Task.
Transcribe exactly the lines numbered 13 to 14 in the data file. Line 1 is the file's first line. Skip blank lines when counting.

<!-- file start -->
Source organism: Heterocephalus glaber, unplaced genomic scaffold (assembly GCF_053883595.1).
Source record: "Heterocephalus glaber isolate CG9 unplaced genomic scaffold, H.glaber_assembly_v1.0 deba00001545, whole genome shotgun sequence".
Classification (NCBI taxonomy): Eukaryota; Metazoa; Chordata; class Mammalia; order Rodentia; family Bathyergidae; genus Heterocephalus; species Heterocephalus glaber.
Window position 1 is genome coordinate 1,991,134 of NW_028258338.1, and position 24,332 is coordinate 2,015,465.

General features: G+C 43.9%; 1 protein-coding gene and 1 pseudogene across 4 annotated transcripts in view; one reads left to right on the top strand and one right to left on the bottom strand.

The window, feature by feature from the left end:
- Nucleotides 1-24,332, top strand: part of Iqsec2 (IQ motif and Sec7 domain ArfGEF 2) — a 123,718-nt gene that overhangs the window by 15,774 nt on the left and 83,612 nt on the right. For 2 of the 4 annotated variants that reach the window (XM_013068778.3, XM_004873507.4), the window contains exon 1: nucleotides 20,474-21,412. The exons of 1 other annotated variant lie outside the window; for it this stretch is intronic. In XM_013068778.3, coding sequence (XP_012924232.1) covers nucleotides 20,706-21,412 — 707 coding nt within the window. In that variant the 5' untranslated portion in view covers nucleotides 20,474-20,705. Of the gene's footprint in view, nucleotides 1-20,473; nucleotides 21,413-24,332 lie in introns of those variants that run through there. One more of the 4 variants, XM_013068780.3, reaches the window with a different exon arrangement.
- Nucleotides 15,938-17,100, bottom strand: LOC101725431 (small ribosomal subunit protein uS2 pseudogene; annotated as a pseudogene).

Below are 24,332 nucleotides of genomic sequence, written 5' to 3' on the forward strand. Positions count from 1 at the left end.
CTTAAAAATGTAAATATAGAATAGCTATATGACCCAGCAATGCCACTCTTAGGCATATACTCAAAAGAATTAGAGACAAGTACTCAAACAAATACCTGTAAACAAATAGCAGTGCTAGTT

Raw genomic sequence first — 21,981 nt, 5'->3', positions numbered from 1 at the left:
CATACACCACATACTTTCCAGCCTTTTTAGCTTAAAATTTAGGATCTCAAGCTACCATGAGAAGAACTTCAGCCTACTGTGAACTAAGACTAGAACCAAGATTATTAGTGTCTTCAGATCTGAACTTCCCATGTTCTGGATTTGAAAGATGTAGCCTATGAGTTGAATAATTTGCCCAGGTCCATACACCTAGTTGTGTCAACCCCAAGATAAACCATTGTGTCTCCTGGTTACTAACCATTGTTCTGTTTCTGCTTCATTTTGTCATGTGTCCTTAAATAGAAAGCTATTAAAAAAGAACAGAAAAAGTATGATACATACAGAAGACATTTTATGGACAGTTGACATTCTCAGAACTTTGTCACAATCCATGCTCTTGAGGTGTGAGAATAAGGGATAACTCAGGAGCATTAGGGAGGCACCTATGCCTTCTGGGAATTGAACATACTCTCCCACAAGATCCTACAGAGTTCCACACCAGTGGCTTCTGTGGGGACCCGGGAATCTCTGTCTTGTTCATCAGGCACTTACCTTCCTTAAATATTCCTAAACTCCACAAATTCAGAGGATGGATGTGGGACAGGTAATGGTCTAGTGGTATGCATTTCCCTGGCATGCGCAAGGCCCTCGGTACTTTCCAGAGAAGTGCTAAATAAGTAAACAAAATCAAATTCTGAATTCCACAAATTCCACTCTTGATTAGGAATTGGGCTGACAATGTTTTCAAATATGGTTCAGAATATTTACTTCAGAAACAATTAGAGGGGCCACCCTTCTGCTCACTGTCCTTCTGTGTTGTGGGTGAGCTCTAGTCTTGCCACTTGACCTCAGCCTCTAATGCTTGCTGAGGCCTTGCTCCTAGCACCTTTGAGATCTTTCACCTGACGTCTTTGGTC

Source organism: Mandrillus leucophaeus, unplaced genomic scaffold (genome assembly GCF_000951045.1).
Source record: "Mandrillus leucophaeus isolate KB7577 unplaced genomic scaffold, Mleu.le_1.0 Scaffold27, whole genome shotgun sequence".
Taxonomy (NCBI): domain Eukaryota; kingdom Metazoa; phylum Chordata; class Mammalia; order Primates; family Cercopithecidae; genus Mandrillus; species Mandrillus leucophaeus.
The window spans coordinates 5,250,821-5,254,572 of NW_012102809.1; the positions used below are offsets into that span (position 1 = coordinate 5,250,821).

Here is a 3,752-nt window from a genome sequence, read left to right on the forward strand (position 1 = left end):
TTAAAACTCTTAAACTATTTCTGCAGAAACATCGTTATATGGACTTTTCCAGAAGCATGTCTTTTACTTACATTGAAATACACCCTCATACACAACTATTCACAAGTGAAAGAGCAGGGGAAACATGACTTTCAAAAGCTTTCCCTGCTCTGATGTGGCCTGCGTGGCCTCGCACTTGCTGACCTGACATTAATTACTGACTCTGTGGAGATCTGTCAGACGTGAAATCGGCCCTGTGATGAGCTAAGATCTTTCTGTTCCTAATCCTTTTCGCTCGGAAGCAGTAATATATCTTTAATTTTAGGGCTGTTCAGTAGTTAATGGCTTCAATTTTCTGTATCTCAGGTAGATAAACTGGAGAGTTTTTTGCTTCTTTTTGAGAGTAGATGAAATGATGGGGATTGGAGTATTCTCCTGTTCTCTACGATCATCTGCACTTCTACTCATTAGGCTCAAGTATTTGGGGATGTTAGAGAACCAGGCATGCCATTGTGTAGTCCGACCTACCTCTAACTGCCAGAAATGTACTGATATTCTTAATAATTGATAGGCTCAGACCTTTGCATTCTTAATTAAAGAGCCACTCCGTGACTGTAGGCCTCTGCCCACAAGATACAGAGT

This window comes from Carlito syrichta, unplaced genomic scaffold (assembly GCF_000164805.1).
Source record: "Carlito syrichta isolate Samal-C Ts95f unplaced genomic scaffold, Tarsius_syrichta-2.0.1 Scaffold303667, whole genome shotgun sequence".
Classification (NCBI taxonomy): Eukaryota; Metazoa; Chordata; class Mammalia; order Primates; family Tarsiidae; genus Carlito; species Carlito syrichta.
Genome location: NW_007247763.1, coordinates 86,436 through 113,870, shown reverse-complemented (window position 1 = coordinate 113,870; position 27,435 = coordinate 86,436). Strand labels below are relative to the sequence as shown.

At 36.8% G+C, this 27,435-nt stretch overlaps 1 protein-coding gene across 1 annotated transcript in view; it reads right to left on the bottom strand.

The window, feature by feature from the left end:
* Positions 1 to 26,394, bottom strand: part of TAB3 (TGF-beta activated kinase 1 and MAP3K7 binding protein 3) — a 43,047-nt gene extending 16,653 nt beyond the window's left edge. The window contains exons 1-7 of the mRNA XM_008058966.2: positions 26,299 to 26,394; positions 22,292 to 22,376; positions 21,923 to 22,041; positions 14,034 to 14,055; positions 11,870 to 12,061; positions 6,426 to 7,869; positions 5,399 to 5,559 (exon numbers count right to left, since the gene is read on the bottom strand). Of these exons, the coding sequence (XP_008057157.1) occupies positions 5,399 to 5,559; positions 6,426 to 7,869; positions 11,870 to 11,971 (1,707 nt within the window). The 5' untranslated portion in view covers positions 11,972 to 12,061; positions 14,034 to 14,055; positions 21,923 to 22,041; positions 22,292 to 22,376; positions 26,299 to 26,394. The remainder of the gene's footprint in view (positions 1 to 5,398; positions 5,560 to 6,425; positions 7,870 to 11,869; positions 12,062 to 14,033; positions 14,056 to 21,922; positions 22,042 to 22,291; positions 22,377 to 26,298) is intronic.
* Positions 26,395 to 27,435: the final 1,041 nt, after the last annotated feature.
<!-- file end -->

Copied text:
Source organism: Mandrillus leucophaeus, unplaced genomic scaffold (genome assembly GCF_000951045.1).
Source record: "Mandrillus leucophaeus isolate KB7577 unplaced genomic scaffold, Mleu.le_1.0 Scaffold27, whole genome shotgun sequence".